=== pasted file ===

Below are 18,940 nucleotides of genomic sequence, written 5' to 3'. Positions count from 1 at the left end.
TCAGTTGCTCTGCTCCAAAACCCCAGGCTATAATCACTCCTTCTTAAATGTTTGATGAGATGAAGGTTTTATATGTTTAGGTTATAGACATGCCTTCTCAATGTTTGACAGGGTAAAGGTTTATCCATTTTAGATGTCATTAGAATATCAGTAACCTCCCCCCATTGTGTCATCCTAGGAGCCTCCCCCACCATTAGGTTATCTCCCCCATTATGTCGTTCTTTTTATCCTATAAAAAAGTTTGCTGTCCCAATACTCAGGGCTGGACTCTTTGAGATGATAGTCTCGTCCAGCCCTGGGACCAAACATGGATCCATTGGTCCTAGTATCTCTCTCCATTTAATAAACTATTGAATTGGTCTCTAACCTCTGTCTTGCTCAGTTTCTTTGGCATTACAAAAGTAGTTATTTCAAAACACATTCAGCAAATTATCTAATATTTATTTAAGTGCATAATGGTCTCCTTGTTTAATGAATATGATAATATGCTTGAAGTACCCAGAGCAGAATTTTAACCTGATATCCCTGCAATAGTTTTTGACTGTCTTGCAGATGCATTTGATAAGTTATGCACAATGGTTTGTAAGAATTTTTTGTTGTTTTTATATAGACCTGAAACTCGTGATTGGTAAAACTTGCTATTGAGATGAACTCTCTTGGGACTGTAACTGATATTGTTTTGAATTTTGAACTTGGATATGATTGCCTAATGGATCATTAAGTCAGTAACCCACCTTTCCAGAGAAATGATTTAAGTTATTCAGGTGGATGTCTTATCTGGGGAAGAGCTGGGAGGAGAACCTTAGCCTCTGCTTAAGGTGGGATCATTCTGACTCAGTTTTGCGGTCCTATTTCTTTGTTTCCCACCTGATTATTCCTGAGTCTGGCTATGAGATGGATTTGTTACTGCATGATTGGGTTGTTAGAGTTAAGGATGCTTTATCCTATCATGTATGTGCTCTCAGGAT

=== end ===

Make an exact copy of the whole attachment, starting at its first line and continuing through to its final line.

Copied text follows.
Below are 18,940 nucleotides of genomic sequence, written 5' to 3'. Positions count from 1 at the left end.
TCAGTTGCTCTGCTCCAAAACCCCAGGCTATAATCACTCCTTCTTAAATGTTTGATGAGATGAAGGTTTTATATGTTTAGGTTATAGACATGCCTTCTCAATGTTTGACAGGGTAAAGGTTTATCCATTTTAGATGTCATTAGAATATCAGTAACCTCCCCCCATTGTGTCATCCTAGGAGCCTCCCCCACCATTAGGTTATCTCCCCCATTATGTCGTTCTTTTTATCCTATAAAAAAGTTTGCTGTCCCAATACTCAGGGCTGGACTCTTTGAGATGATAGTCTCGTCCAGCCCTGGGACCAAACATGGATCCATTGGTCCTAGTATCTCTCTCCATTTAATAAACTATTGAATTGGTCTCTAACCTCTGTCTTGCTCAGTTTCTTTGGCATTACAAAAGTAGTTATTTCAAAACACATTCAGCAAATTATCTAATATTTATTTAAGTGCATAATGGTCTCCTTGTTTAATGAATATGATAATATGCTTGAAGTACCCAGAGCAGAATTTTAACCTGATATCCCTGCAATAGTTTTTGACTGTCTTGCAGATGCATTTGATAAGTTATGCACAATGGTTTGTAAGAATTTTTTGTTGTTTTTATATAGACCTGAAACTCGTGATTGGTAAAACTTGCTATTGAGATGAACTCTCTTGGGACTGTAACTGATATTGTTTTGAATTTTGAACTTGGATATGATTGCCTAATGGATCATTAAGTCAGTAACCCACCTTTCCAGAGAAATGATTTAAGTTATTCAGGTGGATGTCTTATCTGGGGAAGAGCTGGGAGGAGAACCTTAGCCTCTGCTTAAGGTGGGATCATTCTGACTCAGTTTTGCGGTCCTATTTCTTTGTTTCCCACCTGATTATTCCTGAGTCTGGCTATGAGATGGATTTGTTACTGCATGATTGGGTTGTTAGAGTTAAGGATGCTTTATCCTATCATGTATGTGCTCTCAGGAT